Custom Card Game Design

Bottoms Up!

If you’ve been following Magic: the Gathering’s design over the past three or four years, you’ve probably seen the term ‘top-down’ an awful lot.  Put simply, top-down design is a method of design that starts with the flavor – the story, the aesthetics, etc. – of the set, and then assigns mechanics based on that flavor.  A great example of top-down design is the Innistrad block, where the designers started about by saying ‘this is supposed to be gothic horror’, and thus had cards like laboratory maniac which started out their design with the well known horror trope of the mad scientist, and then assigned mechanics to fit that idea.  Another great example of top-down design is the forthcoming Theros block, which is a top-down design based around greek mythology.

This certainly isn’t a top-down design…

Bottom-Up design is the complete opposite.  Cards are designed with function alone in mind, with flavor and aesthetics added after the fact.  There’s not a great example of bottom-up design in MtG recently, because it’s something they’ve moved away from (as top-down designs are certainly more resonant, and their design teams are top-notch, able to take the flavor they work with and mix it in with awesome mechanics to create a compelling game environment.)

Another example of a bottom-up design

My first block, Caeia, was a top-down design.  The very first idea for that block was the simple story premise – a mysterious priest who deals in colorless magic travels to a highly segregated plane and pits the inhabitants against eachother in a plot to summon the Eldrazi.  Most, if not all of the cards in the Caeia block, started as thematic ideas rather than mechanical ideas – and I think this was a success in many ways.  I personally feel like the Caeia block is one of the more flavorful custom set out there, and I’m pretty happy with how the story translated to the cards.  However, there were problems with this approach – developmental problems where cards that were designed for flavor purposes don’t quite mix well within the game (think Homelands), and I still struggle with these issues every time I play with the block.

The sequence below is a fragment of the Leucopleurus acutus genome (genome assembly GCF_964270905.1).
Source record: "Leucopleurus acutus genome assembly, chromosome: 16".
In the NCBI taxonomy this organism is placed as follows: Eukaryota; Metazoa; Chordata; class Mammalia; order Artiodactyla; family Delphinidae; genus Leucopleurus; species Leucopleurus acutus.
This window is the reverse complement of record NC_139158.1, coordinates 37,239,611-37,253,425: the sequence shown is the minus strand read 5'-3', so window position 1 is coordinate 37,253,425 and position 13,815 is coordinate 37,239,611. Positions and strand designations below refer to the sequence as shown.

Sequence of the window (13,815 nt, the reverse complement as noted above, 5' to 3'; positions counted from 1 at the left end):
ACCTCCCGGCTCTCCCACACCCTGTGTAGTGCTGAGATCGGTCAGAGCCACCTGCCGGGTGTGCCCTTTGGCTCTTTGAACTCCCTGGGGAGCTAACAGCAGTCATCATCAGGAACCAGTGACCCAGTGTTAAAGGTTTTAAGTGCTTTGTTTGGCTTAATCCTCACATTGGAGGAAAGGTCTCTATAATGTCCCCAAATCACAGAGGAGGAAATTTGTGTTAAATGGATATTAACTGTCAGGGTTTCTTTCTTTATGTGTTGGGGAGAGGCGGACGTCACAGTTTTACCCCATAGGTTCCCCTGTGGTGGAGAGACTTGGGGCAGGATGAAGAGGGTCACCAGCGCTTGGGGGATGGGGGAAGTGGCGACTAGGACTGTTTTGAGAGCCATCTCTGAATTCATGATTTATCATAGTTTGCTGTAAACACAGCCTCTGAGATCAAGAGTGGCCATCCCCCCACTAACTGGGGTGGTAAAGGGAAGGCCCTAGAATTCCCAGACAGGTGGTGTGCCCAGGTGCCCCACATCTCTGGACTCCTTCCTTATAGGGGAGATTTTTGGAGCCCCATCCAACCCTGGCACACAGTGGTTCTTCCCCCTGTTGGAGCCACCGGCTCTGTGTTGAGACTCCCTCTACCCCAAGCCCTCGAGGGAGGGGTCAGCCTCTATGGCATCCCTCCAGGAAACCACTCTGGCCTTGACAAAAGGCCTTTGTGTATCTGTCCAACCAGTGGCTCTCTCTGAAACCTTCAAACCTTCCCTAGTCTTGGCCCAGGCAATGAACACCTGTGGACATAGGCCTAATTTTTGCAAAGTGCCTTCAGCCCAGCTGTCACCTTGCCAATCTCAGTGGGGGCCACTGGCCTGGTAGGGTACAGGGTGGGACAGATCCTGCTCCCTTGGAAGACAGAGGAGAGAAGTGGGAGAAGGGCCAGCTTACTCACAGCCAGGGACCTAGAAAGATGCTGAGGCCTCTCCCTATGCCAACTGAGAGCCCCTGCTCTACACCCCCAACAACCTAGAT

Credit for the original idea for Vanguard goes to MTGS poster Lord of Atlantis

My follow-up to Caeia (a three set block code-named ‘Veni‘, ‘Vidi‘, and ‘Vici‘) will be a bottom-up design.  I know the mechanical themes of the block (creature combat matters) and have several mechanical interactions in mind already, but I have no idea what the aesthetics of the block will be, no idea what the setting or story will be.  It’s a design strategy that has it’s own pitfalls, but as my intent through all of this is to better myself as a designer, I want to experience those pitfalls for myself.

Another mechanic from Veni (Borrowed from my modular cube project which is currently on hold.)

So I’ve set out to make this set, where tactical creature combat is at the core.  To me, this has already meant a few things.  First off, I’ve set a hard rule for myself – no creature removal at common.  Nada.  Zip.  If you want to be rid of a creature, at common, you’re going to have to do it while in combat.  I’ve also increased the number of combat tricks that each color will be receiving, and the mechanics of the cards will often deal with attacking creature, blocking creatures, or both.  As you can see by the pictures found throughout this post, I’ve not settled on any card name, no art, no flavor text, and no class.  The cards are all coded, and their names are simple descriptions of their mechanical functions.  This will remain true throughout the entire design process.  We’ll see where it goes.


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